Centaurus the Centaur

Centaurus the Centaur
Half-man, half-horse, Centaurus strides across the southern sky. The constellation is big and bright, and its two brightest stars, Alpha and Beta Centauri, are pointers to Crux, the Southern Cross, as shown above. Crux aids navigators as Polaris does in the northern hemisphere. In the picture, Crux is at the bottom to right of center. Beta Centauri the bright blue star to its left. Alpha Centauri is to the left of Beta. [Credit: Eckhard Slawik//Science Photo Library/Getty Images]

History and mythology
The Greeks named the constellation in the third century BCE. However, well over a thousand years before that, it had been MUL.GUD.ALIM to the Babylonians, a being that was half-man, half-bison. (Babylon was located in present-day Iraq.)

It seems odd that you can't see this important constellation from today's Greece or Iraq, because they're too far north. This isn't due to any change in Earth's geography over a few thousand years, but to the precession of Earth's axis, changing our view of the sky.

In mythology, the centaurs were loutish, drunken, lecherous and violent. Chiron was the exception. Wise, kind, virtuous and learned, he was the tutor to many heroes, including Heracles, who has his own constellation, and Asclepius the healer, represented by the constellation Ophiuchus. Alas for Chiron, he was the accidental victim of a poisoned arrow for which there was no remedy. As an immortal in agonizing pain, he could only suffer eternally. Fortunately, Zeus was moved to release him from his immortality and when he died, placed him among the stars.

Of its nearly 300 stars visible to the unaided eye, the brightest star in Centaurus is Alpha Centauri, also known as Rigil Kentaurus (centaur's foot). It's the third brightest star in the sky – no surprise since it's just over four light years away from us. But it's not a single star, it's a star family. Alpha Centauri AB has been recognized as a binary star since the seventeenth century. Alpha Centauri A and B are stars similar to the Sun.

A third member of the Alpha Centauri system, Proxima, wasn't discovered until 1915. It's a red dwarf star which is widely separated from the binary and can only been seen through a telescope. In 2016 it was discovered to have a rocky planet in the star's habitable zone where water can be liquid on the surface. In 2020 a second planet was confirmed for Proxima.

Beta Centauri (traditionally, Hadar) is also a first magnitude star that turns out to be double. It's made up of two nearly identical stars, blue giants about 55,000 times more luminous than the Sun. They will evolve into red supergiants and eventually explode as supernovae. Beta Centauri is over 350 light years away, so it looks fainter than Alpha Centauri even though it gives out more light.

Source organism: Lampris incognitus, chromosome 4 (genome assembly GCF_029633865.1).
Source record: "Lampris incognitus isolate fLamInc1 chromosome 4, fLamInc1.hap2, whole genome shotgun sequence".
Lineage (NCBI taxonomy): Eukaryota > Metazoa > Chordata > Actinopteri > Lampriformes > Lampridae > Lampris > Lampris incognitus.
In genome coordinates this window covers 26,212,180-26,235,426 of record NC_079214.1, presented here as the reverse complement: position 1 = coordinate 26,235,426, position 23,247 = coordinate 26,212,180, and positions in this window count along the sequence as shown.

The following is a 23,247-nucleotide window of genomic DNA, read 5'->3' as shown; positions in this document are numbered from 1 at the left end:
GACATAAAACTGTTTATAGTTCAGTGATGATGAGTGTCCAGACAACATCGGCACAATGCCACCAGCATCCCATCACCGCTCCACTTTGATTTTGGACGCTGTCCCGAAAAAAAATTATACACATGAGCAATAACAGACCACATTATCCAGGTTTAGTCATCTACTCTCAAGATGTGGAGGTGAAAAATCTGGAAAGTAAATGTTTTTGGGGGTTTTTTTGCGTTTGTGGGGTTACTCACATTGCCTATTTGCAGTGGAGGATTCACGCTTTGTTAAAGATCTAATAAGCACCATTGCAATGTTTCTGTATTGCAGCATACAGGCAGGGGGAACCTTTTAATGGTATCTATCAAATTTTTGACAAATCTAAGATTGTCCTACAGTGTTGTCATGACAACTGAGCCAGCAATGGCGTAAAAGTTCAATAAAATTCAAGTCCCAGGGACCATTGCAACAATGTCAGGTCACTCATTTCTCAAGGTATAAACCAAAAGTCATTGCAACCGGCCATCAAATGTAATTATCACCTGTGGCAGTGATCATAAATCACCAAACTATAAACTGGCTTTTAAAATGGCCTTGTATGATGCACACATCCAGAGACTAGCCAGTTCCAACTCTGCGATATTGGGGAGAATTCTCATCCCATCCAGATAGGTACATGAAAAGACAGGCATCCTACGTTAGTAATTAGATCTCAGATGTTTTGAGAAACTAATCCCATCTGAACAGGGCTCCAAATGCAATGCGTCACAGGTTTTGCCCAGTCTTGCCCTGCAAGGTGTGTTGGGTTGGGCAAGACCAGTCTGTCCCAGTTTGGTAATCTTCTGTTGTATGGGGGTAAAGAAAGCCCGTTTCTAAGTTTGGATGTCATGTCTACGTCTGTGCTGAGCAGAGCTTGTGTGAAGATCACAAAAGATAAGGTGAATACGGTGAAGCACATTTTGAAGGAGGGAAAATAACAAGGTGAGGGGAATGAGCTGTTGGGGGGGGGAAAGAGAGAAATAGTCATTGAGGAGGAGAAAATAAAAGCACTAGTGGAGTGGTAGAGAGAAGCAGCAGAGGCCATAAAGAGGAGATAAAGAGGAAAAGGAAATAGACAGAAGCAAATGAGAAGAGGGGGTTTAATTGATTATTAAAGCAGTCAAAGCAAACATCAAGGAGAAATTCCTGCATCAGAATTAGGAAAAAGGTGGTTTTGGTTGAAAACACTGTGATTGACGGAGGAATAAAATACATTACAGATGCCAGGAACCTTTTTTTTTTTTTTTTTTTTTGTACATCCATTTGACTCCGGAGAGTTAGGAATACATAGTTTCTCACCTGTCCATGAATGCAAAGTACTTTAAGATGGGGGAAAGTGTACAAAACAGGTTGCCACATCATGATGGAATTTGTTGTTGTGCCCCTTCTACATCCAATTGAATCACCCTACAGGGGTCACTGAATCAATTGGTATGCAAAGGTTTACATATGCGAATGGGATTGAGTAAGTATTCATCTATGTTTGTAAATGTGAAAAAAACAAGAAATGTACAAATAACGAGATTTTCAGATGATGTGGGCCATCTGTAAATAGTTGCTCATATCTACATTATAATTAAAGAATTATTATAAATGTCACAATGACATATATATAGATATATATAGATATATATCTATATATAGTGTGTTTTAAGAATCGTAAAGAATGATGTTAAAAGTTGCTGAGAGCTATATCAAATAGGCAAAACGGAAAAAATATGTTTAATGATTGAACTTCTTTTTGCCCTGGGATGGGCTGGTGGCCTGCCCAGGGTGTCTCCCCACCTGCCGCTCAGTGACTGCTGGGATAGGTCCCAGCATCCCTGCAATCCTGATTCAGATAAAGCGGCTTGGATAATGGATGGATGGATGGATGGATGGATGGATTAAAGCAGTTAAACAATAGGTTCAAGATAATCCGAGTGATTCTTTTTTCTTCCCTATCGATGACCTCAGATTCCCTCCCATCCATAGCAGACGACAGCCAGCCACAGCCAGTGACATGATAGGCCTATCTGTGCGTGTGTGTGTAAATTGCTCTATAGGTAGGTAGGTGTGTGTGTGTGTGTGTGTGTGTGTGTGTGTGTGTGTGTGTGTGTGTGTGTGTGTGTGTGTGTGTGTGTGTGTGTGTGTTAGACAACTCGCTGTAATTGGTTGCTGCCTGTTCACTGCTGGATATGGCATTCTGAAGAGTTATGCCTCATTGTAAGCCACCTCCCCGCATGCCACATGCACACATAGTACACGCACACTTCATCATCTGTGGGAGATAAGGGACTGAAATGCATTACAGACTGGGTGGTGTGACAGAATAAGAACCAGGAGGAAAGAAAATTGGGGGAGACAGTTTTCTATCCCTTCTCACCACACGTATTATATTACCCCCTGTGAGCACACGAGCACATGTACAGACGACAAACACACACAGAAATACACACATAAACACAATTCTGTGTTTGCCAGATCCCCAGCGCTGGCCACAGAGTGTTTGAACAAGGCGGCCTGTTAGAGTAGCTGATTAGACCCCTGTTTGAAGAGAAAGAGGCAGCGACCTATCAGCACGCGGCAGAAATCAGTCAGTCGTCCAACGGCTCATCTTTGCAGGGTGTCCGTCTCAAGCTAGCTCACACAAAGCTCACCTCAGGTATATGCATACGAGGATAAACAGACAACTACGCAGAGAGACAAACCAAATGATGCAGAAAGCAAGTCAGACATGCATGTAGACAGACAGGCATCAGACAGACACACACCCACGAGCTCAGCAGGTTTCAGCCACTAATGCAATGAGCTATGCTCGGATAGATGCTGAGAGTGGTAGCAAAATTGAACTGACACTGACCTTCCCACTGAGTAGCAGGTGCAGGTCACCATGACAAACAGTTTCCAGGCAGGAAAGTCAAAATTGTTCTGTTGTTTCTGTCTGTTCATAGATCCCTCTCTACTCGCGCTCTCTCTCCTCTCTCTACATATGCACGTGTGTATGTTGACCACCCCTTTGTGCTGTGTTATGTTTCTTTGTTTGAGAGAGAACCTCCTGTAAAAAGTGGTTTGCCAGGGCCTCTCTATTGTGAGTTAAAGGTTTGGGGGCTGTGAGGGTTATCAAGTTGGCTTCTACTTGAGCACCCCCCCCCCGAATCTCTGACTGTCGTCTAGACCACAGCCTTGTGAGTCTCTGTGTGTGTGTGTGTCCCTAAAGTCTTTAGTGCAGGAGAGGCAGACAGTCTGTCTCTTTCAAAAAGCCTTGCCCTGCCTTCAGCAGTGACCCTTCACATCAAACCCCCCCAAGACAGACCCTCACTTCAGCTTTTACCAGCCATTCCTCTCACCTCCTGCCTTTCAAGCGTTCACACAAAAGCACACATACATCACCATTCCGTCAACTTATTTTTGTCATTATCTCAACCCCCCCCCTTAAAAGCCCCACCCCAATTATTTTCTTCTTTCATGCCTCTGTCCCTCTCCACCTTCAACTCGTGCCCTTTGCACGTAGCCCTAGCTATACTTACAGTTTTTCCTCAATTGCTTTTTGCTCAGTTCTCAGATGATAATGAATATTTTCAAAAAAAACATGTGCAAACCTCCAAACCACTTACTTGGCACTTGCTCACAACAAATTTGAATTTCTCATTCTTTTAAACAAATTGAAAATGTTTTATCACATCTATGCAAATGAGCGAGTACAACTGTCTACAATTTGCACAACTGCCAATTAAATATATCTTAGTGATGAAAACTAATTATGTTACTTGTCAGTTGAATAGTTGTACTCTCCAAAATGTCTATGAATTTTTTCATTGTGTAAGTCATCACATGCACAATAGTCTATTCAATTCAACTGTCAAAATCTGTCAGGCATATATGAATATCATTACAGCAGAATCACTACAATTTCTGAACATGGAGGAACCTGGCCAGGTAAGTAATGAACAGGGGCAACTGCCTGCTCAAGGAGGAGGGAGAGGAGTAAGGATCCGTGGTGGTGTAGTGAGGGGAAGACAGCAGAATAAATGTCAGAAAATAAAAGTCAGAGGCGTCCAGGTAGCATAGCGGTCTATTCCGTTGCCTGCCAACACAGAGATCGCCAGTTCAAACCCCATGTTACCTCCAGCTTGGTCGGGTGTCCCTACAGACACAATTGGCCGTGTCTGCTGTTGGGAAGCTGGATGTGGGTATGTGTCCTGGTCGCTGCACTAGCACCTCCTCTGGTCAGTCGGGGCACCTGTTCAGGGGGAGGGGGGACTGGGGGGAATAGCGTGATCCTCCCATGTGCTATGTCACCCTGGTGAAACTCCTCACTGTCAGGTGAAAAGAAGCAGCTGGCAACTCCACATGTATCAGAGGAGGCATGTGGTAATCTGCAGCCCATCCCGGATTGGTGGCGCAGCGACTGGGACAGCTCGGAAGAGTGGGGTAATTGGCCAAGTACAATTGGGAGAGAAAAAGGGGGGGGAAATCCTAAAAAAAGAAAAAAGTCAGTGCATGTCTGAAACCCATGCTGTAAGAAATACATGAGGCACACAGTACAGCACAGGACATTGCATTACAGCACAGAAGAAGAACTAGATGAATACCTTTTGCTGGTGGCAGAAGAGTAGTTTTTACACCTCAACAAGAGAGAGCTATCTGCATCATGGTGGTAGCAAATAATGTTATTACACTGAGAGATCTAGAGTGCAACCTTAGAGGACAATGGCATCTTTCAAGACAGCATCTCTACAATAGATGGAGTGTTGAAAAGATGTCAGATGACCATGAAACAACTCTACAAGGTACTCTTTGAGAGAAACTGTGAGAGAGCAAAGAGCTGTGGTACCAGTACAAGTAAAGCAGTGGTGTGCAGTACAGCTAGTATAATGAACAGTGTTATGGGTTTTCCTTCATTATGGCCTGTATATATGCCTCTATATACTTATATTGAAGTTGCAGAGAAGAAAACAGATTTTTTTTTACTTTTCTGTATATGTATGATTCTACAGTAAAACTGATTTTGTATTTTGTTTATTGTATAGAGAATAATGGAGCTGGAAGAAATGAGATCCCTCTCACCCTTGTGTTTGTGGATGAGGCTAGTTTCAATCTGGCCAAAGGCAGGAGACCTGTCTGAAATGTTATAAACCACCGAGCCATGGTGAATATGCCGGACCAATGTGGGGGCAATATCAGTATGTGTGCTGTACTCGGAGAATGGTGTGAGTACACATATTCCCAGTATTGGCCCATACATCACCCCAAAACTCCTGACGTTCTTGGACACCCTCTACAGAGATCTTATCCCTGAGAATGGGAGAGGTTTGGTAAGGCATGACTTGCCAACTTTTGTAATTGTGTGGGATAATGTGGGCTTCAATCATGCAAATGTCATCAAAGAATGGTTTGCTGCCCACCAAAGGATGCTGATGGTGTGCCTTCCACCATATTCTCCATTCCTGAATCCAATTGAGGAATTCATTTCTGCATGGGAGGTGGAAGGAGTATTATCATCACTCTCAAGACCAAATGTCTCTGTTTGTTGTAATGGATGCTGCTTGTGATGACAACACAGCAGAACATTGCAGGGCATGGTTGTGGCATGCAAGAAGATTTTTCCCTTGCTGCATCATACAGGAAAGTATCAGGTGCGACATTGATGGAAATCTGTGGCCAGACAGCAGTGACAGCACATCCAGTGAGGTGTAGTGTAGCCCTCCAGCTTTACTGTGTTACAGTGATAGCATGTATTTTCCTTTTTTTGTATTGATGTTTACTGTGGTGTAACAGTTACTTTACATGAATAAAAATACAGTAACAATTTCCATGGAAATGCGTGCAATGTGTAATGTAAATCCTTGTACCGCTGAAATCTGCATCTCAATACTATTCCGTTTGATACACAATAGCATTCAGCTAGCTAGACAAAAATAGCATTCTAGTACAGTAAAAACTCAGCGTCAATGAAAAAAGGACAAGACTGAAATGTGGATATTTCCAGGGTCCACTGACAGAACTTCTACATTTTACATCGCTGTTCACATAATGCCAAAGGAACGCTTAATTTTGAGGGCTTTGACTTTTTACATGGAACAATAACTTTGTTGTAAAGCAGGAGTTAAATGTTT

If the old song is right about diamonds being a “girl's best friend” then BPM 37093, also known as Lucy, has lots of friends. Lucy is a white dwarf whose core is crystallized carbon, i.e., a massive diamond, about ten billion trillion trillion carats worth. If you're a Beatles fan, you've probably guessed that the nickname comes from another song, “Lucy in the Sky with Diamonds”.

Deep-Sky objects
The Milky Way has over 150 globular star clusters, all more than twice as old as the Sun. They're called globular clusters because the gravity of the densely-packed stars pulls them together into a sphere.

In Centaurus we find the biggest globular cluster visible from Earth, containing some ten million stars. NGC 5139 is known as Omega Centauri, which is actually a star designation. In the second century Ptolemy catalogued it as a star and only in 1677 did Edmond Halley show that it was some kind of “nebula”. It took a further 150 years to determine that it was a globular cluster.

Usually, stars in a cluster are of a similar age and chemical composition, but not so for Omega Centauri. A Hubble Space Telescope image of the core shows a whole range of star ages. One theory is that the cluster is the remnant of a dwarf galaxy pulled apart by the Milky Way.

The Blue Planetary (NGC 3918) is a planetary nebula, a term coined by William Herschel, because in a telescope they showed a planet-like disk. In fact, they're not related to planets, but are created when dying stars slough off their outer layers. NGC 3918, which was discovered by John Herschel, does rather resemble Uranus, the planet his father discovered.

Galaxies of all sorts are abundant in Centaurus. Here are three unusual ones.

Blue compact dwarf galaxies, such as the irregularly-shaped NGC 4253, are rare. They're also starburst galaxies, meaning they have very active star-formation regions. Two supernovae have been recorded in this small galaxy.

Centaurus A (NGC 5128) was discovered in 1826, and it was evident, even in the eighteenth century, that it was an odd shape. In the twentieth century, radio astronomers discovered that it was a strong radio source. The name Centaurus A means that it was the first radio source known in Centaurus. The radio emission comes from a central supermassive black hole. The irregularity of Centaurus A is due to its being two galaxies merging.

John Herschel discovered the polar-ring galaxy NGC 4650A in 1831. It has a group of stars in the center, surrounded at a distance by a revolving ring of young stars. Ring galaxies are rare and may be the result of a collision of two galaxies. The ring revolves more quickly than expected based on the visible matter in the galaxy. This means that some kind of dark matter is implicated and astronomers can estimate the amount of dark matter from studying the ring's velocity.

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